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Women Doing Peace

Women in Peace Politics edited by Paula Banerjee, South Asian Peace Studies: Volume 3 (New Delhi: Sage Publications), 2008;

Women Doing Peace

Rajashri Dasgupta

ost of south Asia has faced the universal realities of violence, war and armed conflict. With every conflict or terrorist attack, people’s worst fears are confirmed: their governments resort to even more draconian laws, implement tighter immigration controls against the “outsider”, expend their limited resources on sophisticated arms and race to stock up their nuclear arsenals to deter the so-called “enemy”. But experience has repeatedly shown that these aggressive measures have not only failed to instil greater confidence and a feeling of security among the people, they have actually reinforced greater distrust, hatred, fear and heightened paranoia in the region. On the one hand, these policies inevitably lead to the shrinking of democratic space for citizens, whether in India, Pakistan or Sri Lanka, and on the other, harden the religious divide between ethnic groups and nurture feelings of b elligerent nationalism.

In the aftermath of the violent terrorist attacks in Mumbai in November 2008, India and Pakistan predictably fell into the same trap of outdoing each other in making matters worse for their people in the region. With the blame game escalating into threats of war, people continue to suffer as both Islamabad and Delhi impose severe restrictions on people’s movements across the borders. As the atmosphere increasingly vitiates, religious minorities fearing for their personal safety have gone on record, to profess loudly their patriotism and allegiance to their country. But whether in Kashmir or during the recent events in Mumbai, both the governments of India and Pakistan have missed the wisdom one had hoped the two governments would have acquired through past experience. It is a key lesson that the phenomenon that is termed as terrorism is also a political phenomenon, a problem that cannot be dealt with by military might alone.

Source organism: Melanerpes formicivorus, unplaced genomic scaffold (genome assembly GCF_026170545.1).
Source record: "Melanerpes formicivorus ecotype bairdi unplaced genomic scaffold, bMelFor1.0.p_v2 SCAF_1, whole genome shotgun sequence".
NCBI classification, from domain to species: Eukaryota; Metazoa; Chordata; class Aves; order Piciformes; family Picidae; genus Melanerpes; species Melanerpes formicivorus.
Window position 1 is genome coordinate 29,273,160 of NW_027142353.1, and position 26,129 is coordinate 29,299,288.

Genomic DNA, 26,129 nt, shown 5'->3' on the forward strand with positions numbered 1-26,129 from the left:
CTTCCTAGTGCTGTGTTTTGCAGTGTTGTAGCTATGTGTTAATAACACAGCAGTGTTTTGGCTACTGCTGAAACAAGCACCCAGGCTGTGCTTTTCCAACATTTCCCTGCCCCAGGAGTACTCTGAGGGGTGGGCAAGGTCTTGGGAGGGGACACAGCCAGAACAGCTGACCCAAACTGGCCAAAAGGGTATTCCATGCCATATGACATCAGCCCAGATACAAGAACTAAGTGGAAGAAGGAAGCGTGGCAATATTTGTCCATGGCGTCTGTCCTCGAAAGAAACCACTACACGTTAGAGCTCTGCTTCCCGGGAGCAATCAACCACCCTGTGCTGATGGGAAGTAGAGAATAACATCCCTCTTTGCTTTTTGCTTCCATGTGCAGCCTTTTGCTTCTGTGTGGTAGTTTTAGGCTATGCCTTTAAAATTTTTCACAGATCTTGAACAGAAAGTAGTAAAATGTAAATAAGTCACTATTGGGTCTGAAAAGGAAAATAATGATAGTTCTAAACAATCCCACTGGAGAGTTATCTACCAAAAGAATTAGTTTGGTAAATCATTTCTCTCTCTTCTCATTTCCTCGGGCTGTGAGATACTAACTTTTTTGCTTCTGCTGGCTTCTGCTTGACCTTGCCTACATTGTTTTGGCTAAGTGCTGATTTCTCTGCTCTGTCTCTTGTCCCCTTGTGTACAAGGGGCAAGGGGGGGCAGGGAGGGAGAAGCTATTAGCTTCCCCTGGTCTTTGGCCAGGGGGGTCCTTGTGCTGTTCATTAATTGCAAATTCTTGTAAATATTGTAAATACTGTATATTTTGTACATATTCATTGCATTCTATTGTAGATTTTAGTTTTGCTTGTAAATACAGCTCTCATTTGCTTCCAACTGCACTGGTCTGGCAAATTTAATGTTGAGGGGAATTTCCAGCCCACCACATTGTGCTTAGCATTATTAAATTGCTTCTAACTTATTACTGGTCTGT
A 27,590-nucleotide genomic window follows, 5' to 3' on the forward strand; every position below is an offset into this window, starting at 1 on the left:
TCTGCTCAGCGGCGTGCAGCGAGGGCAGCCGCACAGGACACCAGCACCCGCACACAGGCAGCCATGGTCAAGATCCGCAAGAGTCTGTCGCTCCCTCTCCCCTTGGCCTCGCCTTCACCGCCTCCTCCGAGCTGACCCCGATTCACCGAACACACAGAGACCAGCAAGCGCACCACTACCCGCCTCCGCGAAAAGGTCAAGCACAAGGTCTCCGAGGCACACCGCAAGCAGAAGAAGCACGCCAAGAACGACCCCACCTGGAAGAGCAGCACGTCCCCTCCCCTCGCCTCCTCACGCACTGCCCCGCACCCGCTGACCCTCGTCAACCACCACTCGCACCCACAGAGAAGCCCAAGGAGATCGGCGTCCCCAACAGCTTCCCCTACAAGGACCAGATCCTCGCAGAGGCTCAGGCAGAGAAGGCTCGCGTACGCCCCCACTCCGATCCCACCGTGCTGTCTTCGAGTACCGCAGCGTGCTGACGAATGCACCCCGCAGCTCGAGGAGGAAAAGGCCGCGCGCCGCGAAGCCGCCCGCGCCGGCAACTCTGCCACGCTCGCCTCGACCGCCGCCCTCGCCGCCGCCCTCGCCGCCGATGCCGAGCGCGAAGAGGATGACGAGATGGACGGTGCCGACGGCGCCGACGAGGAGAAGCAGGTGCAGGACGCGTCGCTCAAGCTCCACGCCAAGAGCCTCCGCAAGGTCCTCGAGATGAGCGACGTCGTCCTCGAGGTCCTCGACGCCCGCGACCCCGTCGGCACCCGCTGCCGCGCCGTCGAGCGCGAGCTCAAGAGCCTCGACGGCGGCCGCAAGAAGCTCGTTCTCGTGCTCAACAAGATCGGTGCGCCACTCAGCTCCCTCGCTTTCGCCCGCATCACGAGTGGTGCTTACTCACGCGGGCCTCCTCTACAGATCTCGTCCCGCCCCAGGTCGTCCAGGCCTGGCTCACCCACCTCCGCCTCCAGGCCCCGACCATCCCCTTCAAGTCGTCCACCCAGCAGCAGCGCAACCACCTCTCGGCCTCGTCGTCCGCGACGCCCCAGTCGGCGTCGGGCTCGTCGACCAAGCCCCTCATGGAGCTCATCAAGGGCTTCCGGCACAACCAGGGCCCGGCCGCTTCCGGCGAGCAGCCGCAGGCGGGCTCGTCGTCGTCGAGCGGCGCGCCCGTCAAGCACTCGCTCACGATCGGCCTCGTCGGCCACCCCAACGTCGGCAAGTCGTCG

Economic & Political Weekly

february 28, 2009

book review

Women in Peace Politics edited by Paula Banerjee,

South Asian Peace Studies: Volume 3 (New Delhi: Sage Publications), 2008; pp 323, Rs 450.

It is in this context that the book, Women in Peace Politics, edited by Paula Banerjee, is so refreshing to read. The volume does not deal with lofty treatises of governments and game theories that policymakers love to spin, or claim grand solutions for conflict resolutions. Instead, it challenges the existing notion that the only effective way of dealing with violence

– in the name of people’s peace and security – is more violence. It breaks myths about the dominant ideas of peace expounded by national and international security establishments, which argue that the cessation of war or armed conflict, undeniably great impediments, is equated with peace. The book, in fact, highlights how in the process of their daily existence, ordinary women implement peace, refusing to abandon the peace process to the sole monopoly of the State and the machinations of its blinkered functionaries. Women in Peace Politics has also attempted to reflect the aspirations of women for their rights and in their search for justice and democracy against the backdrop of national and community liberation struggles, even as leaders of movements continue to ignore their specific needs and interests.

It is in the struggle against everyday injustice, violence and gender inequality, that the issue of peace for women acquires an inclusive, multidimensional significance; the emphasis shifts, depending on the location. Thus, peace could imply food for women in impoverished Rwanda, employment in turmoil-ridden Kashmir, absence of the sound of gunfire in N agaland, or a few hours of undisturbed sleep in Kosovo. The experiences with everyday violence – “violence continuum” as Radhika